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PHILADELPHIA – As hospital managers well know, overworked nurses often are unable to tick off every task on their list before a shift ends. The question is how that failure to complete nursing care affects the patient experience.
A study published recently in BMJ Quality & Safety sought to quantify the answer by describing the prevalence and patterns of missed nursing care and looking at the impact on patient satisfaction.
The study team, led by researchers from the University of Pennsylvania and McKinsey & Company, suggests, “As nurses are the principal care provider in the hospital setting, the completion or omission of nursing care is likely to have a sizable impact on the patient care experience. However, this relationship has not been explored empirically.”
Using secondary nurse and patient survey data from 409 adult non-federal acute care U.S. hospitals in four states, the researchers found that, in an average hospital, nurses missed 2.7 of 12 required care activities per shift.
In fact, 73.4% of nurses reported missing at least one activity on their last shift. The percentage ranged from 25 to 100 across hospitals. Most commonly, nurses reported they had been unable to comfort or talk with patients, 47.6%, or plan care, 38.5%.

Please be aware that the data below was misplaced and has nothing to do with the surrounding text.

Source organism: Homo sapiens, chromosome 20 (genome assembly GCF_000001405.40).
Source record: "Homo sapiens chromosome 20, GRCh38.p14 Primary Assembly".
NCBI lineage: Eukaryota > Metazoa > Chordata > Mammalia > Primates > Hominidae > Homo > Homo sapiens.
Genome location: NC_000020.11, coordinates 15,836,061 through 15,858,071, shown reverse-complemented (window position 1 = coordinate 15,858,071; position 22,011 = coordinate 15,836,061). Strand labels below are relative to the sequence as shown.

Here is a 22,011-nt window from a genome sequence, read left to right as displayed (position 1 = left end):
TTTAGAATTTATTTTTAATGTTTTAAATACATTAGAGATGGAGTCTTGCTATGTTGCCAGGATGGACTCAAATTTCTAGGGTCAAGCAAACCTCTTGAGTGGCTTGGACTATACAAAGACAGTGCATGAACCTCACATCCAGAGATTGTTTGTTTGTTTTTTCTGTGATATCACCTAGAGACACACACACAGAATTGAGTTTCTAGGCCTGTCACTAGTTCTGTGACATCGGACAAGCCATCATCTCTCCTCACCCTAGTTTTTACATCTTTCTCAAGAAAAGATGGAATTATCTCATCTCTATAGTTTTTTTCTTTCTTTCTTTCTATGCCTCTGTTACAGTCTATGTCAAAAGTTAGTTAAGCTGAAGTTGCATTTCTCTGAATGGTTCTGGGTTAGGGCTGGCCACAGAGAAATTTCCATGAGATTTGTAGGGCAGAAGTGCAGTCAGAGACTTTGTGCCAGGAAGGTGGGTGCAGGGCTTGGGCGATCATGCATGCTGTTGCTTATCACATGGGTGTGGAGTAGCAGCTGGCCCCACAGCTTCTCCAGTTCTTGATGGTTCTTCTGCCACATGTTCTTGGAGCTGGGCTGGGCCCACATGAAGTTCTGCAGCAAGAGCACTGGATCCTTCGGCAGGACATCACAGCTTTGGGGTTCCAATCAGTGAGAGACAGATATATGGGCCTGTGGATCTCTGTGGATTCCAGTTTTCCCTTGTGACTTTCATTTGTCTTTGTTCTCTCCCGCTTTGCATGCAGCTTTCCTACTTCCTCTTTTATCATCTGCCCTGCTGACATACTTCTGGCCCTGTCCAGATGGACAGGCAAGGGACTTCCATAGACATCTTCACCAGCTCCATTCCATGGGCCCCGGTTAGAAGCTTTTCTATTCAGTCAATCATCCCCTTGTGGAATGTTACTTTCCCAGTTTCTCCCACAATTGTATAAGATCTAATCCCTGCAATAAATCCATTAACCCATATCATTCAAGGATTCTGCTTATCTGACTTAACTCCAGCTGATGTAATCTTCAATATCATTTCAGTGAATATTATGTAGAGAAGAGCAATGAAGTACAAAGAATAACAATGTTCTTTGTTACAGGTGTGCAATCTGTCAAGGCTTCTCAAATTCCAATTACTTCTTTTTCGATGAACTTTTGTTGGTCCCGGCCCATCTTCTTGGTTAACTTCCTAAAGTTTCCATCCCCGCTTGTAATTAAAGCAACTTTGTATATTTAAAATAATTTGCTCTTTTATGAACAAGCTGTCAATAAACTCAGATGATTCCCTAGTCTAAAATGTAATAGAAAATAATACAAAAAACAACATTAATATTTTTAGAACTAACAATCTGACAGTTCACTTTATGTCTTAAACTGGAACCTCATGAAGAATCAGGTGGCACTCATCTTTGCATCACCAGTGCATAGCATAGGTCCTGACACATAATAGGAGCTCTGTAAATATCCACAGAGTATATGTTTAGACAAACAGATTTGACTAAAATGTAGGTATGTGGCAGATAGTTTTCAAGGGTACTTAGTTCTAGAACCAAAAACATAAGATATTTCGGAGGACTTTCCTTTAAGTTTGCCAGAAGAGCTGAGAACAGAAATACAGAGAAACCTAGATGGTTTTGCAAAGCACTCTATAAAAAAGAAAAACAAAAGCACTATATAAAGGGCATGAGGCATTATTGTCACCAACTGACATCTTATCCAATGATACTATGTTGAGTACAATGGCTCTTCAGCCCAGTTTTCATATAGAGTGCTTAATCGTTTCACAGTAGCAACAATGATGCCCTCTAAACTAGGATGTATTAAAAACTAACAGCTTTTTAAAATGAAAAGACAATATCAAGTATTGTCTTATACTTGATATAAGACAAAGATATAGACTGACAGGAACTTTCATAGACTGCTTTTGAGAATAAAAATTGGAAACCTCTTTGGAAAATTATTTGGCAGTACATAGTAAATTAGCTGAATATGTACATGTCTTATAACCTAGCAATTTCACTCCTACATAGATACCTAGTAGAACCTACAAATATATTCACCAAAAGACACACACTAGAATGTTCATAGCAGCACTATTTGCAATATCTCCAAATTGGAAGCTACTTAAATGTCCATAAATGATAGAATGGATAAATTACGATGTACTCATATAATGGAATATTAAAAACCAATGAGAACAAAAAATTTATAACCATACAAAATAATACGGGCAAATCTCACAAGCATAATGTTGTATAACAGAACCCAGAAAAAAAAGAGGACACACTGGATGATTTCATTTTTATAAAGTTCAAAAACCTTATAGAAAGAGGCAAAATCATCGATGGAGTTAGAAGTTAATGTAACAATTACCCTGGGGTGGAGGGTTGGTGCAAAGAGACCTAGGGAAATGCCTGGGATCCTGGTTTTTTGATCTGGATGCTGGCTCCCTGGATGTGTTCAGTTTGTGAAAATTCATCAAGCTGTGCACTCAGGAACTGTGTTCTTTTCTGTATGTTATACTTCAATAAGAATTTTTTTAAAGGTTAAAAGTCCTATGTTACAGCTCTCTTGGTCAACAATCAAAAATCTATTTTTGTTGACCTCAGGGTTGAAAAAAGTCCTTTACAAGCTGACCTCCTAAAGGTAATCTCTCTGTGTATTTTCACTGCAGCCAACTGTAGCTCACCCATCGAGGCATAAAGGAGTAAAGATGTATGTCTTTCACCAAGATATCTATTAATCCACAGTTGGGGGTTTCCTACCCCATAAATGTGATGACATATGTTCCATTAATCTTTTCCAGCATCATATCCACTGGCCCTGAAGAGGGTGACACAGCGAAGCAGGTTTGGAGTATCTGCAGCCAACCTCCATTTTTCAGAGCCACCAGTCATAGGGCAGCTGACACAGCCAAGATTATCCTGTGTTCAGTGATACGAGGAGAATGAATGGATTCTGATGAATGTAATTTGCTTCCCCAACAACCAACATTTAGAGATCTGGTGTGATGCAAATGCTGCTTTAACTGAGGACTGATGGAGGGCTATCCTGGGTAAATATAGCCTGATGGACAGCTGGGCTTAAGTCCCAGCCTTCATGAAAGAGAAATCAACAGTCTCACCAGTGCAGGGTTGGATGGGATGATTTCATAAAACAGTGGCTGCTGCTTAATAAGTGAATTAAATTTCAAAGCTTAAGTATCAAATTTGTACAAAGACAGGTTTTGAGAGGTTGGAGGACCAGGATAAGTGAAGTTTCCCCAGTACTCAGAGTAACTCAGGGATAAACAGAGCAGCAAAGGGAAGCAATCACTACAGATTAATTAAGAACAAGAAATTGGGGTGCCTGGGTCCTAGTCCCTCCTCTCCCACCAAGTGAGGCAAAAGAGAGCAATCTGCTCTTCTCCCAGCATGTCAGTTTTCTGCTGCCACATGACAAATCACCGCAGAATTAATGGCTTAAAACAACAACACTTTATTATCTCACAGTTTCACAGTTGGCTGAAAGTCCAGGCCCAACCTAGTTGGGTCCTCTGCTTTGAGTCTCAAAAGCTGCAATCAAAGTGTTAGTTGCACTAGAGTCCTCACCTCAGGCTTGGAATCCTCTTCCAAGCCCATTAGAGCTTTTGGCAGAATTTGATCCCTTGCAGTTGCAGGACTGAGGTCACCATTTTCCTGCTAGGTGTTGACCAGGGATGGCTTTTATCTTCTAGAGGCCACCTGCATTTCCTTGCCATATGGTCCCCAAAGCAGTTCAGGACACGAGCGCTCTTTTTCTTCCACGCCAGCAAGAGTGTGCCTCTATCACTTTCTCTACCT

At the same time, 6 out of 10 patients rated hospitals highly, ranging from 33% to 90% across the facilities, according to the report.
Yet, at hospitals where nurses missed more care, 2.2% fewer patients rated the hospital highly, according to the report.
That’s especially important, the researchers note, now that CMS is tying reimbursements to scores on instruments such as the Hospital Consumer Assessment of Healthcare Providers and Systems survey (HCAHPS).
“Patients have poorer care experiences in hospitals where more nurses miss required nursing care,” the authors write. “Supporting nurses’ ability to complete required care may optimize the patient care experience. As hospitals face changing reimbursement landscapes, ensuring adequate nursing resources should be a top priority.”
With HCAHPS, patients rate their inpatient stay in 27 categories, including communication with nurses and nursing care. The scores factor into whether hospitals gain or lose up to 1.5% of their Medicare payments in fiscal year 2015, rising to 2% by fiscal year 2017.